• A university provides an annual grant to the value of $20 000 to support teachers in remote communities to attend maths teaching conferences and workshops. The participating teachers need to demonstrate the impact of their professional learning on their teaching practices.
  • A technology company provides $50 000 to sponsor a project led by schools in a disadvantaged community to create online resources and videos to support maths teaching practices in their local community.

Examples of projects

As every project is unique to a local school or community setting, there’s no such thing as a typical project. However, the examples below illustrate the types of projects that might receive approval and funding. 

  • Teacher $2 500: An individual newly qualified secondary teacher is posted to a remote school teaching mathematics, but is trained in teaching history. He wants to develop his range of mathematics teaching strategies by attending a mathematics education conference run by his state mathematical association. The funding supports his attendance including conference fees, travel and accommodation. On his return to school he begins implementing some of the ideas he has learned at the conference and shares his learnings with other maths teachers in his local area. In the process, a community of practice is established that continues to support him and his colleagues through the sharing of ideas and practices.
  • Teachers $5,500: An individual primary teacher from a regional/low-SES school lacks confidence in her mathematics content and pedagogical knowledge. The Focus on Maths funding allows her to form a mentoring partnership with a highly experienced metropolitan school teacher.  She visits her mentor on two occasions, observing classes and discussing teaching practices and the mentor also travels to mentee’s school to provide on site instructional leadership. They stay in touch for several years after the project is completed, regularly corresponding about teaching practices. The teacher gains confidence and enthusiasm for teaching mathematics and ultimately becomes a maths leader within her school, mentoring other teachers.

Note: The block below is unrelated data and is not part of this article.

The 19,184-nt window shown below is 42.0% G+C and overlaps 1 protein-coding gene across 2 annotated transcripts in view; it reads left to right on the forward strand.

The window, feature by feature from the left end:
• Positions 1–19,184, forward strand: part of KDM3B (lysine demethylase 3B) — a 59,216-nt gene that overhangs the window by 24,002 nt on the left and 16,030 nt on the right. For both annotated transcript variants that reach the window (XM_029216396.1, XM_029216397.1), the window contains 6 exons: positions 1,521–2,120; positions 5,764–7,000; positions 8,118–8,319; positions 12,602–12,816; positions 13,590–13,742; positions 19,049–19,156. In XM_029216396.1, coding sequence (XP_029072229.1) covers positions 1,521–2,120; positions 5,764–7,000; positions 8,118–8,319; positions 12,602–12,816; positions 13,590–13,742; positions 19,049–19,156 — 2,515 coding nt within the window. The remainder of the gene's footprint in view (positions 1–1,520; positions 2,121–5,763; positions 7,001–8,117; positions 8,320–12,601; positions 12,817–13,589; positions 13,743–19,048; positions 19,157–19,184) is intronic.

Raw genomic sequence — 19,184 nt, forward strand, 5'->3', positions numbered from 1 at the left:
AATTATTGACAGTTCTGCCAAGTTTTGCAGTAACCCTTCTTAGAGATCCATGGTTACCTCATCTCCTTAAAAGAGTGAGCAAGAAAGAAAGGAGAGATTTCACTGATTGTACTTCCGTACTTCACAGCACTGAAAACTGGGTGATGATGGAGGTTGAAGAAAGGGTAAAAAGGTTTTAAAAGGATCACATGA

• School $8 000: A low-SES primary school identifies gaps in their students’ problem solving skills and computational thinking and wants to invest in professional learning to understand the best ways to help students develop these skills. The Focus on Maths program helps them identify a specialist in this area who designs and delivers a professional learning workshop attended by 20 staff members, that incorporates a number of relevant teaching resources and digital tools. The funding allows the school to purchase some class sets of teaching resources and to subscribe to a digital tool. Once a term, the teachers meet to discuss how they are implementing the learning and to share practices that lead to ongoing and sustained improvement in students’ critical and computational thinking skills.
  • Cluster $10 000 — $15 000: A high school in a low SES area wants to understand the mathematical backgrounds of their new students and improve the transition from primary to secondary school. A team of teachers from the high school and feeder primary schools is formed who conduct a series of school visits and classroom observations, funded by the Focus on Maths grant. The teachers identify multiplicative thinking as a key area of development and commission an expert educator to design professional learning workshops to help teachers understand how to build this skill in their students, which are attended by primary and secondary teachers together. The primary teachers report confidence and success using the professional learning lessons, whilst over time the secondary teachers report greater skill and confidence in their incoming students. The cluster of schools continue to work together building a community of practice, which eventually incorporates a mathematics peer support program between the schools.

Support maths education in disadvantaged schools

Your donations can provide:

  • Professional training for maths teachers
  • Books and classroom resources
  • Access to digital materials
  • Support for leadership in maths and STEM education
  • Mentoring, exchange and professional opportunities for maths teachers
  • Grants may be made available for communities, schools or projects.

All projects are assessed for their impact on maths education outcomes.

This project is run in partnership with Schools Plus. Donors qualify for tax benefits.